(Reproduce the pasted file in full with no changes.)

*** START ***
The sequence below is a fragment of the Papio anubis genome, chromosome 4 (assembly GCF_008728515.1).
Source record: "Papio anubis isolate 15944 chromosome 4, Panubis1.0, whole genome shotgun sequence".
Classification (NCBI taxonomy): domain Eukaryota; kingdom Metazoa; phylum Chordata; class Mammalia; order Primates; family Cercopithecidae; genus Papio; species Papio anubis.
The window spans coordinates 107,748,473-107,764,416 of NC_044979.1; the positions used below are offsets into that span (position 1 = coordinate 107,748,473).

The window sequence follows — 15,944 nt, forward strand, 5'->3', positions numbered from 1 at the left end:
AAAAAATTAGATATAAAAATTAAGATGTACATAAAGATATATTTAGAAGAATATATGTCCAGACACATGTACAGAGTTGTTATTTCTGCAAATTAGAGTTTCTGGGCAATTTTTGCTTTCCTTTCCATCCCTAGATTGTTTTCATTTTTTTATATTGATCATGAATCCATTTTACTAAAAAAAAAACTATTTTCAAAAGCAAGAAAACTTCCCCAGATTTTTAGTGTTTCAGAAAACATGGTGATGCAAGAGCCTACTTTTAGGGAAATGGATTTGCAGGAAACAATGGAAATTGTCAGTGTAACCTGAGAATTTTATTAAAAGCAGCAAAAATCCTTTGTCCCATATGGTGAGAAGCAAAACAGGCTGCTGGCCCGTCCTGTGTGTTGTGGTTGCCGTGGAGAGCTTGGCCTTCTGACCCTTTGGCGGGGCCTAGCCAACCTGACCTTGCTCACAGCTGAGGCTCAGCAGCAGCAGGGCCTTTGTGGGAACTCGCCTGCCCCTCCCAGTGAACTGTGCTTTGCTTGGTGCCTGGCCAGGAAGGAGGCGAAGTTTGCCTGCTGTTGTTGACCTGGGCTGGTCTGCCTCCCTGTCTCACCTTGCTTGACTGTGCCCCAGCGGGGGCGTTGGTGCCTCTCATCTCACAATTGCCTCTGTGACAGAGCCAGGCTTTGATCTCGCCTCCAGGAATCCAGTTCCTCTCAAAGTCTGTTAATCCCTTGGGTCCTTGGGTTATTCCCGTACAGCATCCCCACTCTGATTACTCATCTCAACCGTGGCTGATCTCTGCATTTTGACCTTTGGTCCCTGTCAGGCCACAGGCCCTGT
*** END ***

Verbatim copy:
The sequence below is a fragment of the Papio anubis genome, chromosome 4 (assembly GCF_008728515.1).
Source record: "Papio anubis isolate 15944 chromosome 4, Panubis1.0, whole genome shotgun sequence".
Classification (NCBI taxonomy): domain Eukaryota; kingdom Metazoa; phylum Chordata; class Mammalia; order Primates; family Cercopithecidae; genus Papio; species Papio anubis.
The window spans coordinates 107,748,473-107,764,416 of NC_044979.1; the positions used below are offsets into that span (position 1 = coordinate 107,748,473).

The window sequence follows — 15,944 nt, forward strand, 5'->3', positions numbered from 1 at the left end:
AAAAAATTAGATATAAAAATTAAGATGTACATAAAGATATATTTAGAAGAATATATGTCCAGACACATGTACAGAGTTGTTATTTCTGCAAATTAGAGTTTCTGGGCAATTTTTGCTTTCCTTTCCATCCCTAGATTGTTTTCATTTTTTTATATTGATCATGAATCCATTTTACTAAAAAAAAAACTATTTTCAAAAGCAAGAAAACTTCCCCAGATTTTTAGTGTTTCAGAAAACATGGTGATGCAAGAGCCTACTTTTAGGGAAATGGATTTGCAGGAAACAATGGAAATTGTCAGTGTAACCTGAGAATTTTATTAAAAGCAGCAAAAATCCTTTGTCCCATATGGTGAGAAGCAAAACAGGCTGCTGGCCCGTCCTGTGTGTTGTGGTTGCCGTGGAGAGCTTGGCCTTCTGACCCTTTGGCGGGGCCTAGCCAACCTGACCTTGCTCACAGCTGAGGCTCAGCAGCAGCAGGGCCTTTGTGGGAACTCGCCTGCCCCTCCCAGTGAACTGTGCTTTGCTTGGTGCCTGGCCAGGAAGGAGGCGAAGTTTGCCTGCTGTTGTTGACCTGGGCTGGTCTGCCTCCCTGTCTCACCTTGCTTGACTGTGCCCCAGCGGGGGCGTTGGTGCCTCTCATCTCACAATTGCCTCTGTGACAGAGCCAGGCTTTGATCTCGCCTCCAGGAATCCAGTTCCTCTCAAAGTCTGTTAATCCCTTGGGTCCTTGGGTTATTCCCGTACAGCATCCCCACTCTGATTACTCATCTCAACCGTGGCTGATCTCTGCATTTTGACCTTTGGTCCCTGTCAGGCCACAGGCCCTGT